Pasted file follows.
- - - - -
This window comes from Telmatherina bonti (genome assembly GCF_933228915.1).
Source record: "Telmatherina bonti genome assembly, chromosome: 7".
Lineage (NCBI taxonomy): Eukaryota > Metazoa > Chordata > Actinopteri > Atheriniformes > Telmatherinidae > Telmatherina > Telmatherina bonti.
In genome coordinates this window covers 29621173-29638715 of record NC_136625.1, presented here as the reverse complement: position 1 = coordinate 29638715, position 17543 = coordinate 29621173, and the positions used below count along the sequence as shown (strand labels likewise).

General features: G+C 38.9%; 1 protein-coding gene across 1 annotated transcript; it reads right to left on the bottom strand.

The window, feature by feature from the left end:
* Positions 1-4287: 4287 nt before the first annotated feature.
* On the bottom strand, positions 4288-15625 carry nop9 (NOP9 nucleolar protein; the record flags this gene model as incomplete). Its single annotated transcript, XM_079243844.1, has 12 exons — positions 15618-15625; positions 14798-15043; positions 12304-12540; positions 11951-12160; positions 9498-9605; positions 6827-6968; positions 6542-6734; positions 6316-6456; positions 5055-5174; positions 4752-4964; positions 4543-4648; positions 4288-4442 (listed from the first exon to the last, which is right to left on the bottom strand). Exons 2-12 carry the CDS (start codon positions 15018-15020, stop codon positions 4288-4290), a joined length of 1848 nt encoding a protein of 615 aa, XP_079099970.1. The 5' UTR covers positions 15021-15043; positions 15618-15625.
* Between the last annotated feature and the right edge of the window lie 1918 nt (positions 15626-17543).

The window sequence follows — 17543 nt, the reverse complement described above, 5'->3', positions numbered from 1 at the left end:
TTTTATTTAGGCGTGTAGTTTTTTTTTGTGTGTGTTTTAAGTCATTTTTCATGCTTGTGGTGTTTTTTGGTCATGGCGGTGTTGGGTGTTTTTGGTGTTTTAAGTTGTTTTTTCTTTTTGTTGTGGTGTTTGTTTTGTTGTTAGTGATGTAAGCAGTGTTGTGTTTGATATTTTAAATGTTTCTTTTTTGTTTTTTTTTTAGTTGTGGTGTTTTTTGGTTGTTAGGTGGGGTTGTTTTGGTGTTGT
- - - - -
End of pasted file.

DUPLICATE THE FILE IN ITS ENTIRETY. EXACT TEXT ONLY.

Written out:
This window comes from Telmatherina bonti (genome assembly GCF_933228915.1).
Source record: "Telmatherina bonti genome assembly, chromosome: 7".
Lineage (NCBI taxonomy): Eukaryota > Metazoa > Chordata > Actinopteri > Atheriniformes > Telmatherinidae > Telmatherina > Telmatherina bonti.
In genome coordinates this window covers 29621173-29638715 of record NC_136625.1, presented here as the reverse complement: position 1 = coordinate 29638715, position 17543 = coordinate 29621173, and the positions used below count along the sequence as shown (strand labels likewise).

General features: G+C 38.9%; 1 protein-coding gene across 1 annotated transcript; it reads right to left on the bottom strand.

The window, feature by feature from the left end:
* Positions 1-4287: 4287 nt before the first annotated feature.
* On the bottom strand, positions 4288-15625 carry nop9 (NOP9 nucleolar protein; the record flags this gene model as incomplete). Its single annotated transcript, XM_079243844.1, has 12 exons — positions 15618-15625; positions 14798-15043; positions 12304-12540; positions 11951-12160; positions 9498-9605; positions 6827-6968; positions 6542-6734; positions 6316-6456; positions 5055-5174; positions 4752-4964; positions 4543-4648; positions 4288-4442 (listed from the first exon to the last, which is right to left on the bottom strand). Exons 2-12 carry the CDS (start codon positions 15018-15020, stop codon positions 4288-4290), a joined length of 1848 nt encoding a protein of 615 aa, XP_079099970.1. The 5' UTR covers positions 15021-15043; positions 15618-15625.
* Between the last annotated feature and the right edge of the window lie 1918 nt (positions 15626-17543).

The window sequence follows — 17543 nt, the reverse complement described above, 5'->3', positions numbered from 1 at the left end:
TTTTATTTAGGCGTGTAGTTTTTTTTTGTGTGTGTTTTAAGTCATTTTTCATGCTTGTGGTGTTTTTTGGTCATGGCGGTGTTGGGTGTTTTTGGTGTTTTAAGTTGTTTTTTCTTTTTGTTGTGGTGTTTGTTTTGTTGTTAGTGATGTAAGCAGTGTTGTGTTTGATATTTTAAATGTTTCTTTTTTGTTTTTTTTTTAGTTGTGGTGTTTTTTGGTTGTTAGGTGGGGTTGTTTTGGTGTTGT